Proposed southwestern Kansas power plant would effectively export 3.9 billion gallons of Arkansas River Basin water back to Colorado critics say

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From the Associated Press (John Hanna):

Sunflower Electric Power Corp., based in Hays, estimates its new plant in Finney County in southwest Kansas will consume 3.9 billion gallons of water a year. Most of the electricity generated by Sunflower’s new plant initially would flow to a partner utility in Colorado, leading critics to suggest Kansas will be, in effect, exporting its water. But as much water as the plant would consume, local officials calculate that it represents less than 1 percent of the existing annual water use in the state’s heavily agricultural southwest corner. Farmers previously held the rights to the water Sunflower would use, and they would have been allowed to consume significantly more.

Ed Quillen calls it an A new twist in an old contention up on the High Country News weblog Range. He writes:

Others point out that even if the water remained in agriculture, it would effectively be exported to other states where the products are consumed. I ran some numbers on this last year. A farm-fresh potato is about 80 percent water, so a ton of potatoes contains about 200 gallons. Every 700-pound yearling steer that leaves my county, and most of them do, is 65 percent water.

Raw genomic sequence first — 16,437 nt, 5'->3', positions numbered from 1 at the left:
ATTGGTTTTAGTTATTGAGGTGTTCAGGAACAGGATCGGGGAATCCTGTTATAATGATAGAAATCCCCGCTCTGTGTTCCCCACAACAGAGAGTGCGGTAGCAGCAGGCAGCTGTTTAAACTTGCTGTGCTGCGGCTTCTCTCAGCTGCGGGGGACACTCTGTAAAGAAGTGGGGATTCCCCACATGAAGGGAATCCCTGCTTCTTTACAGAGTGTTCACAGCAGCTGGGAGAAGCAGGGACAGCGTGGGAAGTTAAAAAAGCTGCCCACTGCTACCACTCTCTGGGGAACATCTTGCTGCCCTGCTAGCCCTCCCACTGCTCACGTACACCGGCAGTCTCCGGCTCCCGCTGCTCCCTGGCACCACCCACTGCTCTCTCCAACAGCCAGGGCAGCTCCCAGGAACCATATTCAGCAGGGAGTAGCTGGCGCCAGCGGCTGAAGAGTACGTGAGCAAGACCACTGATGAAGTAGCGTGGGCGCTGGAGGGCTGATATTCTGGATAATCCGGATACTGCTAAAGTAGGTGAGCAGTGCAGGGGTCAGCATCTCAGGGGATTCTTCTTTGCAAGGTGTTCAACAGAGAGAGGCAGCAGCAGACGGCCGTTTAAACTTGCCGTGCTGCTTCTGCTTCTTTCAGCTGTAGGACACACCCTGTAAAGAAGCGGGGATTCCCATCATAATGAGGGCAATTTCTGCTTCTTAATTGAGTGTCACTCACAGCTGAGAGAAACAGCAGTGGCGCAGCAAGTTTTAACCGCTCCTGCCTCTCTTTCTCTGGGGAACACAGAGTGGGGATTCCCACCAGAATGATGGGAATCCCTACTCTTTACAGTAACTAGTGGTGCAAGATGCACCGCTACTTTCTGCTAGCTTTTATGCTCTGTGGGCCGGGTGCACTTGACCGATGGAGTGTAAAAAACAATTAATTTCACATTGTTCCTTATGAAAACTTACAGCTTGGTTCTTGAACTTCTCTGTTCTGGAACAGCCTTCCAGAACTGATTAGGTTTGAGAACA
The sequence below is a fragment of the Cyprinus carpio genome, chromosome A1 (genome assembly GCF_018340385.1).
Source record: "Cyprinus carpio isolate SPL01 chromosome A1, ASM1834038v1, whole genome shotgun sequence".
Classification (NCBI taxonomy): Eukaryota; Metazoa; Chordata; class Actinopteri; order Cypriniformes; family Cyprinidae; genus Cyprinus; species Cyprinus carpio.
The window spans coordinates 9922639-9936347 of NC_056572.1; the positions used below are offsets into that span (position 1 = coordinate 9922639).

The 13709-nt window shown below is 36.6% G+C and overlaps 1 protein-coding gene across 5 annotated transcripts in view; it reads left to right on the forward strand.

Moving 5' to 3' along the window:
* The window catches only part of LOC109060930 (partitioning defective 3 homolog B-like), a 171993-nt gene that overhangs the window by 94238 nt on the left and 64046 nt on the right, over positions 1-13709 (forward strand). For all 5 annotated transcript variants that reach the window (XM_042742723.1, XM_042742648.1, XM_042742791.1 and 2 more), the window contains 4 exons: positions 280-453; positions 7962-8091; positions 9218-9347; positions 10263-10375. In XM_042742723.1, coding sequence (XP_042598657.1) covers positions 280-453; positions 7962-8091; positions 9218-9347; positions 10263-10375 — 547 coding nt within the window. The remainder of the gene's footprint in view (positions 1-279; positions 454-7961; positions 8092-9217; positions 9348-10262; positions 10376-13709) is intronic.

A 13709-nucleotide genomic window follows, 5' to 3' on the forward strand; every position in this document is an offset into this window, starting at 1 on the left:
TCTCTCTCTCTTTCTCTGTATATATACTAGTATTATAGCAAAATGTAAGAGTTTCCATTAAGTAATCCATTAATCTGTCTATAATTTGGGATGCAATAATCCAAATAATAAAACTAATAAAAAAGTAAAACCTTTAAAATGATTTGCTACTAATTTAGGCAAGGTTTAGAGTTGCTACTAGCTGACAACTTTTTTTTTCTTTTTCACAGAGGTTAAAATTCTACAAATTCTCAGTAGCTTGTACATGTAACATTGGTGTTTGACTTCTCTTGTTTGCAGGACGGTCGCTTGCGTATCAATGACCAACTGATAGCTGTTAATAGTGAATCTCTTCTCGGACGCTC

So maybe there’s no way around the persistent truth that the two major exports from rural areas are smart kids and water — either flowing, used to make electricity, or contained inside potato skins and cattle hides.

2010 Colorado elections: Amendment 61 limits on government borrowing

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Here’s a report on the Legislative Council’s analysis of Amendment 61 from Patrick Malone writing for The Pueblo Chieftain. From the article:

If the amendment passes in November, projects that traditionally have been financed through borrowing would have to be paid for by hikes in fees or funds earmarked for other purposes, according to an analysis by the Legislative Council…

As for negatives, the Legislative Council said important public services could be strangled without borrowed funds. During the past decade, Colorado’s population has grown by 20 percent, increasing demand for services that rely on borrowing to be offered realistically, it said. Private businesses also could suffer if government contracts for projects financed by borrowing disappear, the analysis said…

Unlike the state, which under Amendment 61 would be prohibited from borrowing, local governments could ask voters to approve indebtedness, with certain restrictions. For instance, a local government would be allowed to borrow only the equivalent of 10 percent of the assessed property value within its borders. Those currently with debt of that amount or more would have to pay down their debts before taking on new ones. Local governments typically borrow to construct or improve schools, roads, public buildings (such as jails and recreation centers), mass transit, water and wastewater treatment plants and to buy vehicles, including firefighting and police equipment. The amendment also would require local governments to repay loans within 10 years — rather than the current standard of 20- or 30-year loans — to keep down interest costs. Furthermore, it would require taxes to be lowered when government completes repayment of a loan, even if tax dollars weren’t used to retire the debt.